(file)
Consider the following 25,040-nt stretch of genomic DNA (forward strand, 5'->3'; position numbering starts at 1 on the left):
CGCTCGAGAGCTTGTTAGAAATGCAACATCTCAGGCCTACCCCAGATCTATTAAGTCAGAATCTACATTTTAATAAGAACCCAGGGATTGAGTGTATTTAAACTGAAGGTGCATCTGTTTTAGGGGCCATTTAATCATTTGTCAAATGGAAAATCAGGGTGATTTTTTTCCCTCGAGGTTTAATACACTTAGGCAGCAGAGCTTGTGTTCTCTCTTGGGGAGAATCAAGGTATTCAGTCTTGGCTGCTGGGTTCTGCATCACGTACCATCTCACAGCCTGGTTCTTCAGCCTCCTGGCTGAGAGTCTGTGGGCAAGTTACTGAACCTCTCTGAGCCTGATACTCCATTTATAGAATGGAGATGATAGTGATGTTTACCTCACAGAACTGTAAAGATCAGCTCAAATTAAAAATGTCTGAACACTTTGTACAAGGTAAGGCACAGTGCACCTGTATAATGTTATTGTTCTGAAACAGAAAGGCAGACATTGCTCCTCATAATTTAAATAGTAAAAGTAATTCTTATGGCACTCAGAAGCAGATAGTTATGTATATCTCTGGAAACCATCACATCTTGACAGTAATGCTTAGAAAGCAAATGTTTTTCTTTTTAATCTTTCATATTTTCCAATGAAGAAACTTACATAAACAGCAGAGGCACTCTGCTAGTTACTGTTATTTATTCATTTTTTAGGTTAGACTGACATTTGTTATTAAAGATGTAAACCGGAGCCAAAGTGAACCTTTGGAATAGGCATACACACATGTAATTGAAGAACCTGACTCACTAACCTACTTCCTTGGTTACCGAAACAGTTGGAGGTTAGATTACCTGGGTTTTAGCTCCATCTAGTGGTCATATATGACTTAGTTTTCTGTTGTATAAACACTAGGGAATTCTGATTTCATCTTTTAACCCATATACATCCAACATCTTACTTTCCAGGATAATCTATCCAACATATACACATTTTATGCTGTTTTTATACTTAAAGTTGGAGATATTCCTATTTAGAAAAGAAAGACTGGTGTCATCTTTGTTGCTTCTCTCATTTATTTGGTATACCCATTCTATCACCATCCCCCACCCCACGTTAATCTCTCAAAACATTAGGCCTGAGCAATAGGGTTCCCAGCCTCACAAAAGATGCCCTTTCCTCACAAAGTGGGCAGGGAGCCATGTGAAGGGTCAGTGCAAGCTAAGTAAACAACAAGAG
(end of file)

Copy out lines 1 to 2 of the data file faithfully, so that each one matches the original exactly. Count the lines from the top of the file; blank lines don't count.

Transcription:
Consider the following 25,040-nt stretch of genomic DNA (forward strand, 5'->3'; position numbering starts at 1 on the left):
CGCTCGAGAGCTTGTTAGAAATGCAACATCTCAGGCCTACCCCAGATCTATTAAGTCAGAATCTACATTTTAATAAGAACCCAGGGATTGAGTGTATTTAAACTGAAGGTGCATCTGTTTTAGGGGCCATTTAATCATTTGTCAAATGGAAAATCAGGGTGATTTTTTTCCCTCGAGGTTTAATACACTTAGGCAGCAGAGCTTGTGTTCTCTCTTGGGGAGAATCAAGGTATTCAGTCTTGGCTGCTGGGTTCTGCATCACGTACCATCTCACAGCCTGGTTCTTCAGCCTCCTGGCTGAGAGTCTGTGGGCAAGTTACTGAACCTCTCTGAGCCTGATACTCCATTTATAGAATGGAGATGATAGTGATGTTTACCTCACAGAACTGTAAAGATCAGCTCAAATTAAAAATGTCTGAACACTTTGTACAAGGTAAGGCACAGTGCACCTGTATAATGTTATTGTTCTGAAACAGAAAGGCAGACATTGCTCCTCATAATTTAAATAGTAAAAGTAATTCTTATGGCACTCAGAAGCAGATAGTTATGTATATCTCTGGAAACCATCACATCTTGACAGTAATGCTTAGAAAGCAAATGTTTTTCTTTTTAATCTTTCATATTTTCCAATGAAGAAACTTACATAAACAGCAGAGGCACTCTGCTAGTTACTGTTATTTATTCATTTTTTAGGTTAGACTGACATTTGTTATTAAAGATGTAAACCGGAGCCAAAGTGAACCTTTGGAATAGGCATACACACATGTAATTGAAGAACCTGACTCACTAACCTACTTCCTTGGTTACCGAAACAGTTGGAGGTTAGATTACCTGGGTTTTAGCTCCATCTAGTGGTCATATATGACTTAGTTTTCTGTTGTATAAACACTAGGGAATTCTGATTTCATCTTTTAACCCATATACATCCAACATCTTACTTTCCAGGATAATCTATCCAACATATACACATTTTATGCTGTTTTTATACTTAAAGTTGGAGATATTCCTATTTAGAAAAGAAAGACTGGTGTCATCTTTGTTGCTTCTCTCATTTATTTGGTATACCCATTCTATCACCATCCCCCACCCCACGTTAATCTCTCAAAACATTAGGCCTGAGCAATAGGGTTCCCAGCCTCACAAAAGATGCCCTTTCCTCACAAAGTGGGCAGGGAGCCATGTGAAGGGTCAGTGCAAGCTAAGTAAACAACAAGAG